The proposed extension of the tax credit for homebuyers, which the Senate cleared for passage on a roll call vote Monday night, is likely to motivate first-time homebuyers twice as much as current homeowners to buy a home, according to results from the Campbell/Inside Mortgage Finance Monthly Survey of Real Estate Market Conditions released today.
In addition to extending the current $8000 tax credit for first-time buyers, the Senate legislation adds a new $6500 credit for existing owners who buy a new primary residence before June 30, 2010. Both the first-time buyer extension and the “move up” buyer credit for existing owners would take effect December 1.
The first-time homebuyer tax credit would do more to defray the purchase price of a starter home than the move-up buyer credit would do for existing homeowners buying a new home. The $8000 first-time buyer credit represents an average of four percent of the home purchase price for first-time homebuyers. However, the $6500 move-up buyer credit is worth only about two percent of the average purchase price for current homeowners who want to buy a new home. Survey results show that the average price for homes purchased by first-time homebuyers was $186,000 in the third quarter of 2009. In contrast, the average price for current homeowners buying a new principal residence was $309,000.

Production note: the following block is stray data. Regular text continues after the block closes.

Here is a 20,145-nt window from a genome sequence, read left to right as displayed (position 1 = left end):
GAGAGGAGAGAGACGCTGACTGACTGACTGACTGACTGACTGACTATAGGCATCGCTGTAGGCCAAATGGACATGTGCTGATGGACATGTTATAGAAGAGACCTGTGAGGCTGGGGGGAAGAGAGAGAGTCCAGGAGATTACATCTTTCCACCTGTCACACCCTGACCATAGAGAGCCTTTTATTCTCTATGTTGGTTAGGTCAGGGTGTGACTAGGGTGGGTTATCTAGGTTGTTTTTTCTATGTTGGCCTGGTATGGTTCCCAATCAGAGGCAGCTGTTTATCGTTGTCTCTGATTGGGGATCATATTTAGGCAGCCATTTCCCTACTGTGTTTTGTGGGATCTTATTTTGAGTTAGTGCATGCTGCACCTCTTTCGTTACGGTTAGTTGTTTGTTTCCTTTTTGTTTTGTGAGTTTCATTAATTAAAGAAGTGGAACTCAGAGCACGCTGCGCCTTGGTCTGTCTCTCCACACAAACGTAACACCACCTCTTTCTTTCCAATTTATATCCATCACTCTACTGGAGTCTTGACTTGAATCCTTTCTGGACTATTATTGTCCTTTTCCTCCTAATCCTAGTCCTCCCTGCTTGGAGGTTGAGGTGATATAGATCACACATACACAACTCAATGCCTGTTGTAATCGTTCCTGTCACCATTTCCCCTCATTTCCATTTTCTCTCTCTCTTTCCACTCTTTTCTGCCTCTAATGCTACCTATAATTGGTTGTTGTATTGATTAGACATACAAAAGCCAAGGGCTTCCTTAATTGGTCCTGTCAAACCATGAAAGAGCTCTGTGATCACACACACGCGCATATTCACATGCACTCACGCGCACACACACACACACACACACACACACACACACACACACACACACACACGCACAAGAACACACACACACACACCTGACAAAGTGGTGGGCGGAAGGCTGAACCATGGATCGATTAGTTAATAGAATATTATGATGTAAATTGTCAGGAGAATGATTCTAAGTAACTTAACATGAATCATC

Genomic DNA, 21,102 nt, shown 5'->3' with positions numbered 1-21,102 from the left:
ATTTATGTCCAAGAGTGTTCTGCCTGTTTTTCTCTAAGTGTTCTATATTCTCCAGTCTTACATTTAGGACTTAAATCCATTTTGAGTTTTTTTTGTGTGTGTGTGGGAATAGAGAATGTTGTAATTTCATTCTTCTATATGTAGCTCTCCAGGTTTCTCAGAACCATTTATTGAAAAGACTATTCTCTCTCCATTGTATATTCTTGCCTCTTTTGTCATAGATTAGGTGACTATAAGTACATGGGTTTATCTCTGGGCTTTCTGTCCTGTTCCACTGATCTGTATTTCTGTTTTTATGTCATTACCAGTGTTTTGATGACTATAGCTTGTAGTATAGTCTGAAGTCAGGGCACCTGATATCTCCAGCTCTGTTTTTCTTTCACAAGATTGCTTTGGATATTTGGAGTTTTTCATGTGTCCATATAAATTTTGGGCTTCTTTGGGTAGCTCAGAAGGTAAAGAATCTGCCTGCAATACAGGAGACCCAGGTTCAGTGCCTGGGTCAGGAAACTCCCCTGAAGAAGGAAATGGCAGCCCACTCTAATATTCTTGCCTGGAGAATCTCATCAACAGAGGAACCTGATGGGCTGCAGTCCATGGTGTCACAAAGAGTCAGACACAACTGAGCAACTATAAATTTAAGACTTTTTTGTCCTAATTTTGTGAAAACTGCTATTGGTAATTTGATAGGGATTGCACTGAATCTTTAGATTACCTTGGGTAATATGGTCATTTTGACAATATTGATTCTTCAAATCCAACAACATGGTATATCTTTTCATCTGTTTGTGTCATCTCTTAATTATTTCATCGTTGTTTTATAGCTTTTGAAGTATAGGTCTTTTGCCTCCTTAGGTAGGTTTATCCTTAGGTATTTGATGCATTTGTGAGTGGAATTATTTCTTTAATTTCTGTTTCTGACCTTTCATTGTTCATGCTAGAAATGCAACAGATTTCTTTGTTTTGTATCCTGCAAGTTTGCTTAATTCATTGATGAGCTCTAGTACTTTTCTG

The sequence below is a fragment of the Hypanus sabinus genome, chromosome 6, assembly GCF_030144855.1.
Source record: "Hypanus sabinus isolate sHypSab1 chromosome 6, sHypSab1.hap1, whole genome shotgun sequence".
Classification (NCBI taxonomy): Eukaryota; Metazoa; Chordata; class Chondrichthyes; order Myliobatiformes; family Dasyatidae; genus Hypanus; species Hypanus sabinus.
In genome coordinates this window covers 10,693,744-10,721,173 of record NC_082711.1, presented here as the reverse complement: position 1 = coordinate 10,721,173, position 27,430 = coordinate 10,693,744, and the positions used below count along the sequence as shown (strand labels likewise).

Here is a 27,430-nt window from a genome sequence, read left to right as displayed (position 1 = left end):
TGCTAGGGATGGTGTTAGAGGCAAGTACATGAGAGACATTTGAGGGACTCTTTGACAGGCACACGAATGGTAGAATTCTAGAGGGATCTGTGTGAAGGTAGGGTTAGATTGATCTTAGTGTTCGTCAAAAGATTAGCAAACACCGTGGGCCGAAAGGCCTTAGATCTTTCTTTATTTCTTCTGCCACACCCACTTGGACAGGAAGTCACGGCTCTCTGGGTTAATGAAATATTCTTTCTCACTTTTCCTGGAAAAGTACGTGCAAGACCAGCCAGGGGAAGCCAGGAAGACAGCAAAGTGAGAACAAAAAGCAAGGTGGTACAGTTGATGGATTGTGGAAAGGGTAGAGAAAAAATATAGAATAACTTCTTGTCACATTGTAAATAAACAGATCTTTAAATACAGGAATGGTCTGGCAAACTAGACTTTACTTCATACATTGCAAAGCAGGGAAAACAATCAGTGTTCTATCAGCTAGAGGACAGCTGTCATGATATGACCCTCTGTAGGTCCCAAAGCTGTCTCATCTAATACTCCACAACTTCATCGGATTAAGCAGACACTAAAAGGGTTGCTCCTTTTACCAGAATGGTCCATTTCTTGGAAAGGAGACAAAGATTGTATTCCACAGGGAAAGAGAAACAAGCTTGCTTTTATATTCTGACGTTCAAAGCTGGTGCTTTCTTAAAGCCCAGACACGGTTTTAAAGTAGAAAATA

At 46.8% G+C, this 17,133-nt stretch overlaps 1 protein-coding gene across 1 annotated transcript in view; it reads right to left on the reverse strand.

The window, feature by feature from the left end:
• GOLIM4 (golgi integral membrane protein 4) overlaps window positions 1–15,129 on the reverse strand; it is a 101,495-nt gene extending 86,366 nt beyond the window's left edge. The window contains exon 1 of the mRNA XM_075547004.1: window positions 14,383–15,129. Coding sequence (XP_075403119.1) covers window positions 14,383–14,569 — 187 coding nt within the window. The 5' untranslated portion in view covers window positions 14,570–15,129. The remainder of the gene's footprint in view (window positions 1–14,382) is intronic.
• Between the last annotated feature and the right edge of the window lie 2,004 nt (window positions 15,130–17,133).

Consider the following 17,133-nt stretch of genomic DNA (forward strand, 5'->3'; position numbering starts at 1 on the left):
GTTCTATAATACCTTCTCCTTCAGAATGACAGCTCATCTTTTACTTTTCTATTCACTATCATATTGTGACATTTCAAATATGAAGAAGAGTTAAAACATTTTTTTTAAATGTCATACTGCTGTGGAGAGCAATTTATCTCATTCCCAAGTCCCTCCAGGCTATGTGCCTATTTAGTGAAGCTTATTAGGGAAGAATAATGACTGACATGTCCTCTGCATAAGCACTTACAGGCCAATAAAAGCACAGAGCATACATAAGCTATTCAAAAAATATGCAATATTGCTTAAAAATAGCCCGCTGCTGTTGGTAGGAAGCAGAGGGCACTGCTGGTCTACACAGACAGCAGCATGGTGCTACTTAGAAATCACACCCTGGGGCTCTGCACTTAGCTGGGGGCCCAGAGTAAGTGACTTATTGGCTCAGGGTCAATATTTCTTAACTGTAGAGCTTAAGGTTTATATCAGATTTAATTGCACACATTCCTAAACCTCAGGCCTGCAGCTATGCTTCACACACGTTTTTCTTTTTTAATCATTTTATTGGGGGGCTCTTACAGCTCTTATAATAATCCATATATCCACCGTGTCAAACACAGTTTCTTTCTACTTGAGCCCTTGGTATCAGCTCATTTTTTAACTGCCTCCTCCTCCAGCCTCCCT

“On a percentage basis, the effect of the tax credit would be much smaller for current homeowners,” observed Thomas Popik, research director for Campbell Surveys. “We estimate that the first-time homebuyer tax credit will result in a 10 percent increase in home sales from March through November of 2009. We’d expect the effect of the proposed tax credit for current homeowners to be about half as large–from December until the tax credit expiration in the spring of next year, it might be five percent of three million transactions, or about 150,000 incremental home sales. Incremental sales to first-time homebuyers could be an additional 300,000, for a total of 450,000 incremental sales due to the tax credit extension.”
In the third quarter of 2009, current homeowners made up 38 percent of the home purchase market, with first-time homebuyers accounting for another 42 percent. The tax credits would apply to all income-qualified homebuyers, including those who would have bought without the tax credit incentives. Using the proportions of homebuyers indicated by the third quarter survey results, Campbell Surveys estimates that the total cost of the homebuyer tax credit extension could be as large as $7 billion for current homeowners and $10 billion for first-time homebuyers, for a total of $17 billion.
The Campbell/Inside Mortgage Finance Monthly Survey of Real Estate Market Conditions involves more than 1,500 real estate agents nationwide and provides up-to-date intelligence on home sales and mortgage usage patterns.
After two weeks of delay, the Senate Monday night cleared the way to pass a seven month extension and expansion of the tax credit for homebuyers. The first-time homebuyer tax credit, due to expire in 27 days, would be extended through June 30 of next year.